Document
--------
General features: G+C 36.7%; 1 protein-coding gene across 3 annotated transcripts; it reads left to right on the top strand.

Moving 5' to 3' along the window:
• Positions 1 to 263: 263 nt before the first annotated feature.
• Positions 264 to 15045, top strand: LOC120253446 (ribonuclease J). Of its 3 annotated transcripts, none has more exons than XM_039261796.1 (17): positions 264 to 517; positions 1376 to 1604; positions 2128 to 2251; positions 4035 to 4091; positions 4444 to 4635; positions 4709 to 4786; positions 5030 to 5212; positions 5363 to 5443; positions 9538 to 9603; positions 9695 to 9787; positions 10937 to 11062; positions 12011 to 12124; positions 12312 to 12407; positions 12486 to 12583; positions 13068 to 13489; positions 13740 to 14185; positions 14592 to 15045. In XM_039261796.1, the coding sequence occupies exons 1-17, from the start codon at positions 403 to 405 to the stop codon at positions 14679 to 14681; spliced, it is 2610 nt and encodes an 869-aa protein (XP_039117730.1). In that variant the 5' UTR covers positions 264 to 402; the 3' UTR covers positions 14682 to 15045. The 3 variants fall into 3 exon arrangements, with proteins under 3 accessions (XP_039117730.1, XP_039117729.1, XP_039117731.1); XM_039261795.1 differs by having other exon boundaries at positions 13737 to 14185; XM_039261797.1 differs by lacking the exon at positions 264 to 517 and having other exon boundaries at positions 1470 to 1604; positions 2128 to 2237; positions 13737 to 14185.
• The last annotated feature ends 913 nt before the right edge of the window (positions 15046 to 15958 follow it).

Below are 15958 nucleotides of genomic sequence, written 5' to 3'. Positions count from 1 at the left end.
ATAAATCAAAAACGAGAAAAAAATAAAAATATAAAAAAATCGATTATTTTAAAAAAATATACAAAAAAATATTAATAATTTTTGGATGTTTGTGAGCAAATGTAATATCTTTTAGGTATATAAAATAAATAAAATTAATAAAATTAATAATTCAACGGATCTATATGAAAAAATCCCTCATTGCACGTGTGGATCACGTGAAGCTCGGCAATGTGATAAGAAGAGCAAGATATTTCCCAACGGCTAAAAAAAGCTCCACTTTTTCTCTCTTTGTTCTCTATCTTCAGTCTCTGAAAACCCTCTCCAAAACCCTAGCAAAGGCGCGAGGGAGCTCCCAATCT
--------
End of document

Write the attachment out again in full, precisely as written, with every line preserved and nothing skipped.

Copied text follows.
General features: G+C 36.7%; 1 protein-coding gene across 3 annotated transcripts; it reads left to right on the top strand.

Moving 5' to 3' along the window:
• Positions 1 to 263: 263 nt before the first annotated feature.
• Positions 264 to 15045, top strand: LOC120253446 (ribonuclease J). Of its 3 annotated transcripts, none has more exons than XM_039261796.1 (17): positions 264 to 517; positions 1376 to 1604; positions 2128 to 2251; positions 4035 to 4091; positions 4444 to 4635; positions 4709 to 4786; positions 5030 to 5212; positions 5363 to 5443; positions 9538 to 9603; positions 9695 to 9787; positions 10937 to 11062; positions 12011 to 12124; positions 12312 to 12407; positions 12486 to 12583; positions 13068 to 13489; positions 13740 to 14185; positions 14592 to 15045. In XM_039261796.1, the coding sequence occupies exons 1-17, from the start codon at positions 403 to 405 to the stop codon at positions 14679 to 14681; spliced, it is 2610 nt and encodes an 869-aa protein (XP_039117730.1). In that variant the 5' UTR covers positions 264 to 402; the 3' UTR covers positions 14682 to 15045. The 3 variants fall into 3 exon arrangements, with proteins under 3 accessions (XP_039117730.1, XP_039117729.1, XP_039117731.1); XM_039261795.1 differs by having other exon boundaries at positions 13737 to 14185; XM_039261797.1 differs by lacking the exon at positions 264 to 517 and having other exon boundaries at positions 1470 to 1604; positions 2128 to 2237; positions 13737 to 14185.
• The last annotated feature ends 913 nt before the right edge of the window (positions 15046 to 15958 follow it).

Below are 15958 nucleotides of genomic sequence, written 5' to 3'. Positions count from 1 at the left end.
ATAAATCAAAAACGAGAAAAAAATAAAAATATAAAAAAATCGATTATTTTAAAAAAATATACAAAAAAATATTAATAATTTTTGGATGTTTGTGAGCAAATGTAATATCTTTTAGGTATATAAAATAAATAAAATTAATAAAATTAATAATTCAACGGATCTATATGAAAAAATCCCTCATTGCACGTGTGGATCACGTGAAGCTCGGCAATGTGATAAGAAGAGCAAGATATTTCCCAACGGCTAAAAAAAGCTCCACTTTTTCTCTCTTTGTTCTCTATCTTCAGTCTCTGAAAACCCTCTCCAAAACCCTAGCAAAGGCGCGAGGGAGCTCCCAATCT